Types of SQL Joins Explained with Examples

SQL Joins explained using Sets

Structured Query Language (SQL) is one of the most important and widely used tools for data manipulation. It allows users to interact with databases, query and manipulate data, and create reports. One of SQL’s most important features is its ability to join tables together in order to enrich, compare and analyze related data. In this article, we will discuss the different types of joins available in SQL and provide examples of how each can be used.

What is SQL Join?

SQL Joins are a technique used in Structured Query Language (SQL) to combine two separate tables into a single table. This is done by establishing relationships between the tables based on common fields, such as an ID field or a foreign key field. By joining two tables together, you can create a third table that combines information from both tables, enrich the dataset and creates new insights that would otherwise be impossible to obtain individually.

There are four main types of SQL Joins

  • Inner join
  • Left outer join
  • Right outer join
  • Full outer join

The following picture represents the most simplistic view of understanding SQL Joins. The left represents one table and the right represents another table. Combining two tables’ results can result in a different view of the data. The operation for combining two tables into a third one is called Join. By combining two tables together, the data is enriched as they get merged to have the information on a specific data entity.

SQL Joins explained using Sets

In addition to these four joins, SQL also supports Cross Joins and Self Joins which allow complex data combining operations to be performed quickly and efficiently. Cross Joins allow you to combine every row in one table with every row in another table while Self Joins enable you to join a single table with itself using fields within that same table.

Let’s understand concepts for each of the main SQL joins in a detailed manner.

Inner Join

SQL Inner Join is a type of join operation that combines two tables into one result set. It takes the common information from both tables and returns it in a single row, allowing for more efficient data retrieval. In an inner join, only rows with matching values in both tables will be returned. This is unlike other types of joins such as outer joins, which return all possible matches between the two tables regardless of whether or not they have any common data. The criteria for inner join can be a shared column name between both tables or a predefined condition that must be true for each row returned in the result set.  The following represents an example of SQL inner join:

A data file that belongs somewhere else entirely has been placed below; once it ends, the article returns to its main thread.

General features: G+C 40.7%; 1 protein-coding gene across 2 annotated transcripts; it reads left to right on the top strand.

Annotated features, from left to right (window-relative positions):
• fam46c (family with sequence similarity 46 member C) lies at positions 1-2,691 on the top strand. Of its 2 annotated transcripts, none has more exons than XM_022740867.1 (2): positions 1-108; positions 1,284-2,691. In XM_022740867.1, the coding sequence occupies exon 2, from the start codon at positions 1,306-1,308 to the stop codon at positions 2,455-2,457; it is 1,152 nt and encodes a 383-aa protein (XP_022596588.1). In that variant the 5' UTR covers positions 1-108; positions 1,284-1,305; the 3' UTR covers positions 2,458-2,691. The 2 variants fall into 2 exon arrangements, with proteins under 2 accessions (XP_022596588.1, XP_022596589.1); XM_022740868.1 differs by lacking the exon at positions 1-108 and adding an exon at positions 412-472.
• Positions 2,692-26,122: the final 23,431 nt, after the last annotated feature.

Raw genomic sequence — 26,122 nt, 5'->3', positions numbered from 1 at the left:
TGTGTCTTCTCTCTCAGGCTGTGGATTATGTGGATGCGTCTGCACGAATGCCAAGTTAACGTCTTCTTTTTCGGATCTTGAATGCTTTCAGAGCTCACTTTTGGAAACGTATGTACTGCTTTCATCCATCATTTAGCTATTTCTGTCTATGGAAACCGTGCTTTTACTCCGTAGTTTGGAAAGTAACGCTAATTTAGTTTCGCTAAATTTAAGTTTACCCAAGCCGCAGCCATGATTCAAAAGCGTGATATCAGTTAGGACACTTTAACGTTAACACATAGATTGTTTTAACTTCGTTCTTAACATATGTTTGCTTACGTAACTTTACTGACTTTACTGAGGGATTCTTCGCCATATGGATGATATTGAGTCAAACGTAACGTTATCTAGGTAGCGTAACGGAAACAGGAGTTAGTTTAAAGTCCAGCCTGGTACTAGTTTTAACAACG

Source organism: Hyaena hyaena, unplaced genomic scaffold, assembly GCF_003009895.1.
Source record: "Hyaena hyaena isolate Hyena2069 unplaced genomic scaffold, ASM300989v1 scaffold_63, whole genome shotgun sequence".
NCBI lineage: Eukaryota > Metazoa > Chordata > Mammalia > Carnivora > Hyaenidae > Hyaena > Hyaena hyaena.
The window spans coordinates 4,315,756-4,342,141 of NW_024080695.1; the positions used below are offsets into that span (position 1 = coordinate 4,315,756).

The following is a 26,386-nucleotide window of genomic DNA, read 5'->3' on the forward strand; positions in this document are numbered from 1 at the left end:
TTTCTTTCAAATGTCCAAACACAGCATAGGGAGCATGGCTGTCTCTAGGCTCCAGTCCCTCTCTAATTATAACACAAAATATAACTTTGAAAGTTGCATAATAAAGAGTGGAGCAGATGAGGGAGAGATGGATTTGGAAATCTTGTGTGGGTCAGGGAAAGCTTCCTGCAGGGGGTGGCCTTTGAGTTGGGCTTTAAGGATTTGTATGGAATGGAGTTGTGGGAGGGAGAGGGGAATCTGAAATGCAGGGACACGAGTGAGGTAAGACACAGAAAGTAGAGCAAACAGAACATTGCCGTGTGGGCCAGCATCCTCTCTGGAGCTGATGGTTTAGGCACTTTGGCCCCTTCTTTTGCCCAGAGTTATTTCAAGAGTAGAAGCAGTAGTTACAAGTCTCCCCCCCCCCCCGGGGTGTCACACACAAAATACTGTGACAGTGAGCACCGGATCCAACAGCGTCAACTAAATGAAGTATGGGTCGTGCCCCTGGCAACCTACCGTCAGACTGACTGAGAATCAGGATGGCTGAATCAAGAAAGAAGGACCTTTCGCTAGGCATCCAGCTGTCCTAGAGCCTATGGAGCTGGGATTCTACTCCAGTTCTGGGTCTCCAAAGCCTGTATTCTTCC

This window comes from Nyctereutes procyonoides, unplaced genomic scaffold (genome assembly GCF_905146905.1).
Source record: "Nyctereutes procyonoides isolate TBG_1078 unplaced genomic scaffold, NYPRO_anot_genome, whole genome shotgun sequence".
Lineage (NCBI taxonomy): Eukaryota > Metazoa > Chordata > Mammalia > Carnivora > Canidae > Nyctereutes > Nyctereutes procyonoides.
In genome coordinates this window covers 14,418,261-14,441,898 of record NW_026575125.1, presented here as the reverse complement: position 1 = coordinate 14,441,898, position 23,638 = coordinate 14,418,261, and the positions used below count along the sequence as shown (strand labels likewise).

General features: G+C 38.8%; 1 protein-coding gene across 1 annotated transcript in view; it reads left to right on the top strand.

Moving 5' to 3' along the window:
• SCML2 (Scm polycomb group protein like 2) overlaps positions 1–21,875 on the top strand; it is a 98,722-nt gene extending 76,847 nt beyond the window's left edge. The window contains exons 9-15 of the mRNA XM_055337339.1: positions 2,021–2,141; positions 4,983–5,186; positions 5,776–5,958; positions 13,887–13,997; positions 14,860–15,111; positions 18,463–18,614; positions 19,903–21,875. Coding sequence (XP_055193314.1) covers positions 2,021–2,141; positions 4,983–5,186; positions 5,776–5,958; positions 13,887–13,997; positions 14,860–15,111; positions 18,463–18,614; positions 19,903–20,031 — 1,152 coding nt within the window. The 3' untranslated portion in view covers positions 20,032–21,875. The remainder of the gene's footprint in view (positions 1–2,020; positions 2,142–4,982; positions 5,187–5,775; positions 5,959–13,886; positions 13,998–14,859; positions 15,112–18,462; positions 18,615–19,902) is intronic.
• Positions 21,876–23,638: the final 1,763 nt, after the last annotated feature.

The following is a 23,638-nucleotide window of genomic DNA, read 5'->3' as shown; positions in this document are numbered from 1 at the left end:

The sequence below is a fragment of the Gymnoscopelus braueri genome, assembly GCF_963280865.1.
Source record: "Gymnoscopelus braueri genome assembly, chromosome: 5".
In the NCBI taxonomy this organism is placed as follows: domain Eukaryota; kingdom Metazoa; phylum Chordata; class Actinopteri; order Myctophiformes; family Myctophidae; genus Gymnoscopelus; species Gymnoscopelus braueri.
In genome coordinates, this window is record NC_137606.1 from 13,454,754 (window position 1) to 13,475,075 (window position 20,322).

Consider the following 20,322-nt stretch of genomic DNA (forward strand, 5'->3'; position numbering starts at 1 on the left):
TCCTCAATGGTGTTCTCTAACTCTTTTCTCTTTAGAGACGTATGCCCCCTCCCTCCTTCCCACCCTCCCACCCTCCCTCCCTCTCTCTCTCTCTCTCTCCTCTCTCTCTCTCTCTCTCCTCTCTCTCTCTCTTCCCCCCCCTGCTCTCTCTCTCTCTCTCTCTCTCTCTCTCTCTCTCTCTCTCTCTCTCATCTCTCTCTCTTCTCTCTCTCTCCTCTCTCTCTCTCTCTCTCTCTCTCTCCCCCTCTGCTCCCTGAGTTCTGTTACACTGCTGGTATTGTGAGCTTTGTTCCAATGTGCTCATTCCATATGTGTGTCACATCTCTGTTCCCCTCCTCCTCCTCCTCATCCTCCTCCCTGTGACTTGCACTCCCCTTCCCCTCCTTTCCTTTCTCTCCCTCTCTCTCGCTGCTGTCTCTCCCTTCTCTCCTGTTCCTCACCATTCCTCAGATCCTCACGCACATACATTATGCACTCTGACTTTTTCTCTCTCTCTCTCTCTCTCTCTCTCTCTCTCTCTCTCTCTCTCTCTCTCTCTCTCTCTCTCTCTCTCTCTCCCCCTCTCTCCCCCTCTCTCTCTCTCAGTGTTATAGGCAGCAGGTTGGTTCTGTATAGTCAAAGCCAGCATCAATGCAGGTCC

inner join example

Left Outer Join

Left Outer Join (LOJ) is an important concept in database design and query optimization. It works by matching rows from one table with those from the other and then combining the matches with rows from the left table, which contains all of the rows regardless of whether there are any matches in the other table. For instance, if you have two tables – one containing customer information and another containing product sales information – an LOJ can be used to return all customers as well as any associated sales data. This allows you to get a complete picture of your customers, even if they haven’t made any purchases yet. This type of join is useful because it allows developers to easily retrieve data related to records in one table even if there are no corresponding records in another table. The picture below represents an example of joining two tables based on the left outer join:

 

Left Outer Join is particularly advantageous when working with multiple tables that have a hierarchical relationship. For example, say you have three tables containing customer information: Customers, Orders, and Order Details. The Customers table contains general customer data such as name and address; the Orders table contains customer orders; and the Order Details table contains information about each order item such as product number, quantity, and price. With Left Outer Join, you can quickly pull all customer-related information into a single result set without needing to query each individual table separately.